Sixers try to find themselves on tough trip LTC

December 28, 1993|By Knight-Ridder News Service

LOS ANGELES -- The Philadelphia 76ers are a team in search of an identity.

If they're not careful, they might find it a lot quicker than victories on a brutal seven-game road trip that began last night against the Los Angeles Clippers at the Sports Arena.

And, if they're not doubly careful, they might not like the identity they discover.

"This is where we'll find out what kind of defensive team we really are, whether we can hold down our turnovers on the road, whether we can rebound the way I believe we can," Sixers coach Fred Carter said.

The pessimist (a role Carter never portrays) says the Sixers could, despite the presence of the dreadful Dallas Mavericks, go 0-7 on this trip.

"We're among the better teams in the league in scoring defense, blocked shots and steals; that's the horn I toot," Carter said, preferring those attributes to his team's overall 9-15 record or 3-7 road record.

"We need to guard against getting in a negative streak. Then, the games can become rhythmic. Fly, play, lose. Fly, play, lose."

The optimist (hello, shooting guard Jeff Hornacek) suggests they could win three, or possibly even four, games.

The truth?

The Sixers fill out their dance card with games against Golden State, Phoenix, Denver, San Antonio and Houston. They are more likely to finish 0-7 or 1-6 than 3-4 or 4-3.

"I see four winnable games," Hornacek insisted. "I see Phoenix, Houston and San Antonio as extra-tough places to play, and I see Denver as possibly the toughest. The Nuggets don't have a good overall record, but they win a lot at home.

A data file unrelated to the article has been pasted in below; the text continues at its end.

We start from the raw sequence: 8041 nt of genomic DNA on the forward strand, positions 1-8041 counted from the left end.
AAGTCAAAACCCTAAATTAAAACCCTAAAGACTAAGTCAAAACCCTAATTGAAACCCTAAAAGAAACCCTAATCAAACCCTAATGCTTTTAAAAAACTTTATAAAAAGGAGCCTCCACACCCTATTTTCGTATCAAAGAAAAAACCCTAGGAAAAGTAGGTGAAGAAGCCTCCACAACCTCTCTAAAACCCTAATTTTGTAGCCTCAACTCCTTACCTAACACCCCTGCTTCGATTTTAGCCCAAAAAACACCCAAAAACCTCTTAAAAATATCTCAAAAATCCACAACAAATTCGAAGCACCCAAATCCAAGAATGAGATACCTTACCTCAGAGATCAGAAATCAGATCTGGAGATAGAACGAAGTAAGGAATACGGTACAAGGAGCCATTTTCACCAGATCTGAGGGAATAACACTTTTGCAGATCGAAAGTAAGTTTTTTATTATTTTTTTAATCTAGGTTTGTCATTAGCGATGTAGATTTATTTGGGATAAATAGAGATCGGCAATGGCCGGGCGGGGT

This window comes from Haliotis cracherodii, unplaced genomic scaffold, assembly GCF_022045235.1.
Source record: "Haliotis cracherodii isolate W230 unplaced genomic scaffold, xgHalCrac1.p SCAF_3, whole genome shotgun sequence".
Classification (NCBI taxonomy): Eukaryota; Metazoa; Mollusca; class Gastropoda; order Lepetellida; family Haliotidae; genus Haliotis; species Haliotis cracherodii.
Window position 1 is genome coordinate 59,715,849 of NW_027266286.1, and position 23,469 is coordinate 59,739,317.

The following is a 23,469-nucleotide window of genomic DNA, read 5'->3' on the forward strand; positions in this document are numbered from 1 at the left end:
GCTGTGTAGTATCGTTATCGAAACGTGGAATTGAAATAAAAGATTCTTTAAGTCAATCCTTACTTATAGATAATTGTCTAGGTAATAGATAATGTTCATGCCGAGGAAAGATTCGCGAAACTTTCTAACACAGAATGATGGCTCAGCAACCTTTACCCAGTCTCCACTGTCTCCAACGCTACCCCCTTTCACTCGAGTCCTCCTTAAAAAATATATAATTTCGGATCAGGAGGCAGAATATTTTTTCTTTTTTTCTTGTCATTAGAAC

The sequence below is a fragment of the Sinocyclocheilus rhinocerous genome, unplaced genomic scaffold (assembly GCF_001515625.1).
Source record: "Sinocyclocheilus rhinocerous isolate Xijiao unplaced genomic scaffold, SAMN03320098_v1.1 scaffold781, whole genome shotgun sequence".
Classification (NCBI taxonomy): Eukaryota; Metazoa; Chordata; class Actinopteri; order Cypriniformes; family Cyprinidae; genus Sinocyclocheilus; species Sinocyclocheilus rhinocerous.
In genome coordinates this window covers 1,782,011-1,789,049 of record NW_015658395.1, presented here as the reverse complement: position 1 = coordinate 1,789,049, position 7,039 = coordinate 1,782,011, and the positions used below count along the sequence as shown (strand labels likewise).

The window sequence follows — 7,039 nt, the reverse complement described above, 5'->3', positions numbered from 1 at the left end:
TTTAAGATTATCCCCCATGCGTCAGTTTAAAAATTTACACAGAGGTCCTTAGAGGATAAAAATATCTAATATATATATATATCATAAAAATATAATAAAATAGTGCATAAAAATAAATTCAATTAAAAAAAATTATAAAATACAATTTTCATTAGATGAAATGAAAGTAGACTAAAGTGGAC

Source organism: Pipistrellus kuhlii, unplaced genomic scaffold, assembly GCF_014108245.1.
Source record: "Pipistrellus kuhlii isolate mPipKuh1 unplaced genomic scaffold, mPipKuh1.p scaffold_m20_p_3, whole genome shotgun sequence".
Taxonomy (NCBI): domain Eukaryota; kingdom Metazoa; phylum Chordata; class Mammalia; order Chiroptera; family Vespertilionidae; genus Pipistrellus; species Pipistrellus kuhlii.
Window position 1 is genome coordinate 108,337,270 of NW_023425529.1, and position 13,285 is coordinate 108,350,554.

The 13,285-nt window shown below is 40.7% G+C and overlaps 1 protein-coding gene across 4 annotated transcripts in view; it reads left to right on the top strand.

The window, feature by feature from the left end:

"To go 3-4 or 4-3 would be realistic. Three wins would be decent, four would be good. But to do it, we need to play to our capabilities, to stay aggressive."

Those ingredients all but disappeared in Wednesday night's 98-90 loss to Miami at the Spectrum, leaving Hornacek seething.

Hornacek called it a "boring" game, saying the Sixers needed to play "a little wild" to be effective. He said they were basically beaten as soon as it became obvious they would walk the ball up the floor, rather than attempt to increase the pace, creating easier scoring opportunities.

"Sometimes we play good defense, but we could manage what we're doing a little better," he said. "We need to make teams take tough shots earlier, rather than allowing them to get off good ones as the shot clock is winding down.

"When we have the ball, we need to push it up the floor. The games we lose, we're content to play halfcourt and we're not good enough to win that way."

Suddenly, then, the Clippers coming off Thursday's 141-95 loss to Golden State and four losses in their last five games are the opponents in what could be construed as a big game.

"I try to be careful with that," Carter said. "If you make it too big and you're unsuccessful, then it can become too big a downer.

"To me, it's the first game back after a loss, but we're playing a team that got blown out in its last game. That can be more of a problem than anything else."

Still, motivation should not be a problem.

"The first one on a trip has to be a big one, because it gives you a chance to break the ice," Hornacek said. "I've always liked playing on the road, because if you get hot, you can win one after another. Lose the first one, there can be a tendency to press."

The key to all of this, of course, is Shawn Bradley, the 7-6 rookie center. If Bradley is able to establish his presence in the paint, even if his statistics aren't terrific, the Sixers are in a far better position.

"I just want to see him with the same attitude every night," Hornacek said. "Some nights, he blocks a lot of shots, other nights he doesn't. Either way is all right, as long as he goes after them. If he sits back, if he's a step slow reacting, then we're not as good. Maybe if he gets off to a good start, if he sees he can do it, it'll drive him."

NOTES: Fred Carter is contemplating using backup center Moses Malone as an occasional starter at power forward in place of Tim Perry, leaning on Malone's experience and rebounding. . . . Rookie guard Greg Graham was 45 minutes late arriving at Sunday's practice at the Forum. "My flight was delayed two hours by air traffic control," Graham said, knowing he faces a mandatory fine. . . . Carter had no regrets about having sent the players through a workout Thursday. Had the Sixers beaten Miami on Wednesday night, Carter had planned to give them a three-day break.

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